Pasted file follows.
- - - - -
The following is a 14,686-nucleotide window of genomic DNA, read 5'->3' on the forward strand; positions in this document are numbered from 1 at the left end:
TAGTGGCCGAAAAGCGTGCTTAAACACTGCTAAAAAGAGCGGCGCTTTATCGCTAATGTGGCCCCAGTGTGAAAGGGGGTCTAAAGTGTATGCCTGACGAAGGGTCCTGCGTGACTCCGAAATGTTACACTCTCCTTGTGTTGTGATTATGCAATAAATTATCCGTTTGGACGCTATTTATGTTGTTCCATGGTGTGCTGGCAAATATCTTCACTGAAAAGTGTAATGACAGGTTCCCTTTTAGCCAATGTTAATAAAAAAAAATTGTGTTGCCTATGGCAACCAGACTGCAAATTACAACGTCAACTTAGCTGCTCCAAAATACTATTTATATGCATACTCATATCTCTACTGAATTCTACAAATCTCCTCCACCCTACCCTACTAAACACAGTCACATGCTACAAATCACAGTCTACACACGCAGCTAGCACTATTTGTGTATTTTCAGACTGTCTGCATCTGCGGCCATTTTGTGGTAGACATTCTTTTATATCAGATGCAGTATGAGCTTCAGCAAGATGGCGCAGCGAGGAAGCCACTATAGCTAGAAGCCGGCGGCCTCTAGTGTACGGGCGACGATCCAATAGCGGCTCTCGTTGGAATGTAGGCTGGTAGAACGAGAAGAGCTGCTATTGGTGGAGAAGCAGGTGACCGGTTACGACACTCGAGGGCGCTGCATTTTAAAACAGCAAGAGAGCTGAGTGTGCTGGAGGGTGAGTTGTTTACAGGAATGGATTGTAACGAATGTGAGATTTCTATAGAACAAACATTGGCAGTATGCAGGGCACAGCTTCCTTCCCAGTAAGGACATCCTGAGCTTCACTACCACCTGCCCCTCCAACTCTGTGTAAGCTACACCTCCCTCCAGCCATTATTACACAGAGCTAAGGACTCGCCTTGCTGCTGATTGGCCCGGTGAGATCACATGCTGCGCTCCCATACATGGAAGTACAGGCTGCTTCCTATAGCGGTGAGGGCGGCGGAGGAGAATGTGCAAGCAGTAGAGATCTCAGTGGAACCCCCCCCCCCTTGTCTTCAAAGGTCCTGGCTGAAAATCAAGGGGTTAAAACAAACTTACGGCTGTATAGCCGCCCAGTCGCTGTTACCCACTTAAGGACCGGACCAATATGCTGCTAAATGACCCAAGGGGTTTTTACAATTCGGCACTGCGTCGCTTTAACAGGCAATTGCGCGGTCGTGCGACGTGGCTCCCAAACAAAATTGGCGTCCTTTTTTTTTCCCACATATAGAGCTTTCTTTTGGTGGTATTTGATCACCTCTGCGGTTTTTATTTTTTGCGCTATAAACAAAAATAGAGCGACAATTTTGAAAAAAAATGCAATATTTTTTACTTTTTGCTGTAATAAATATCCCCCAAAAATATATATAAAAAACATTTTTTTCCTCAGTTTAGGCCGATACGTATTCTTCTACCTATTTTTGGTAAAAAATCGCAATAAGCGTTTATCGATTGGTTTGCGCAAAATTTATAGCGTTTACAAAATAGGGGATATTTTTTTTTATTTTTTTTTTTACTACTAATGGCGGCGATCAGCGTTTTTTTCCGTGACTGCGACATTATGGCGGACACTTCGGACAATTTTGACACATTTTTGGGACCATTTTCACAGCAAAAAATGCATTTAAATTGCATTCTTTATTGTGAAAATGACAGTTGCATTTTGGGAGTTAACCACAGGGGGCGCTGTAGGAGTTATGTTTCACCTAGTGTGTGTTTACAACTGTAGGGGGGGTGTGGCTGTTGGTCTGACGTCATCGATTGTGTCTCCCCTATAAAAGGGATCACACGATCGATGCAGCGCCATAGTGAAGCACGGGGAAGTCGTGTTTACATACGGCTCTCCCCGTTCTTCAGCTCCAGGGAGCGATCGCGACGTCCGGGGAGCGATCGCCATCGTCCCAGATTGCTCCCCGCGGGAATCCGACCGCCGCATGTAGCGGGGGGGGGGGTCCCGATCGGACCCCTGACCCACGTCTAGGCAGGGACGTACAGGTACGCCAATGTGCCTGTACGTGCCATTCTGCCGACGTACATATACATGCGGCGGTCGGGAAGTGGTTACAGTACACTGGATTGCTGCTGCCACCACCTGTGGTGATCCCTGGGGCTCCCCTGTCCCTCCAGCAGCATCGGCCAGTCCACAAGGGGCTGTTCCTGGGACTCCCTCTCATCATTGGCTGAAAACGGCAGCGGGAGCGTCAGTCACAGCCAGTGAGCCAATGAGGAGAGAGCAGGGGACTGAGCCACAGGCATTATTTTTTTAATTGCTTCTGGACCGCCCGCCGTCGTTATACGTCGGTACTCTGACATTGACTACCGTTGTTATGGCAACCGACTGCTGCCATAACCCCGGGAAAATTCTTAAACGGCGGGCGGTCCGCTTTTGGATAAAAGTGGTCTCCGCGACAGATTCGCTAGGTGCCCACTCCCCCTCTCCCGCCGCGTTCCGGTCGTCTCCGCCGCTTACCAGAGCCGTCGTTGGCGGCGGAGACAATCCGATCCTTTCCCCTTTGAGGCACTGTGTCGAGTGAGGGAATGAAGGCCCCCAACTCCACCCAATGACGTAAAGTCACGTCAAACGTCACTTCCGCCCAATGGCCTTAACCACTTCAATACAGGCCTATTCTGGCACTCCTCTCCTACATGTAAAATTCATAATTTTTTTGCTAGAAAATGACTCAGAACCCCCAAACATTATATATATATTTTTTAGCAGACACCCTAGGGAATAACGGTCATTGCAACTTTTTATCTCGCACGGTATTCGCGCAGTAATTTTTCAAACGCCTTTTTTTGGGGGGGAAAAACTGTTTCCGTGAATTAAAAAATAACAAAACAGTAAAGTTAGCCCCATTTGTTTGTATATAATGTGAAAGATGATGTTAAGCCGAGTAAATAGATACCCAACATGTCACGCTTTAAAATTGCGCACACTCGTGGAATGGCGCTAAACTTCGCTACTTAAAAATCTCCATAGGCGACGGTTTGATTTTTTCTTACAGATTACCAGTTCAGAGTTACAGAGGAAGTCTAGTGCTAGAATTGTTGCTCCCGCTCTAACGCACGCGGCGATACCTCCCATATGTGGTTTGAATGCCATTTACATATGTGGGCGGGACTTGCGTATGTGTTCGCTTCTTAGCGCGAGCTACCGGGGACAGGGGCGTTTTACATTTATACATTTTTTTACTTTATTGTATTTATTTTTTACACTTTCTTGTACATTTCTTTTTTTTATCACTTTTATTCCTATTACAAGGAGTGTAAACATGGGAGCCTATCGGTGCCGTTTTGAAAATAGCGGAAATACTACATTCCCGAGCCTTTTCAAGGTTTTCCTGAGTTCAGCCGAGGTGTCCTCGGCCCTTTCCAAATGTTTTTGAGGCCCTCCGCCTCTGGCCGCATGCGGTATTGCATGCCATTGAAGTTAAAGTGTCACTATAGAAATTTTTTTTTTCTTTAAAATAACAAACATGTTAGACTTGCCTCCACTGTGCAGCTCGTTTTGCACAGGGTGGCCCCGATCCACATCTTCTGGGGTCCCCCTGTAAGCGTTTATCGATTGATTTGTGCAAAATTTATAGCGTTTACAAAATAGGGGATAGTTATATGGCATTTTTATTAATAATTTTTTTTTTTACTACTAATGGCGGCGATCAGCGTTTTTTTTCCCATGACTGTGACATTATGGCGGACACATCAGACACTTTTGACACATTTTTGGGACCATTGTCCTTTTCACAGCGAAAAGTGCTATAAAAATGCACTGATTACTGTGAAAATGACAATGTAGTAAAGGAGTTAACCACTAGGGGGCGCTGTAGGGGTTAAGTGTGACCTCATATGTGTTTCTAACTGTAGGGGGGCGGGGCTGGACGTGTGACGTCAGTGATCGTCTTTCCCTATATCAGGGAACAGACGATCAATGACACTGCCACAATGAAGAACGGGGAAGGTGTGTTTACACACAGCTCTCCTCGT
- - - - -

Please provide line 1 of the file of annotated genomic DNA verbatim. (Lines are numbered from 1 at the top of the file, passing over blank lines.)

The following is a 14,686-nucleotide window of genomic DNA, read 5'->3' on the forward strand; positions in this document are numbered from 1 at the left end: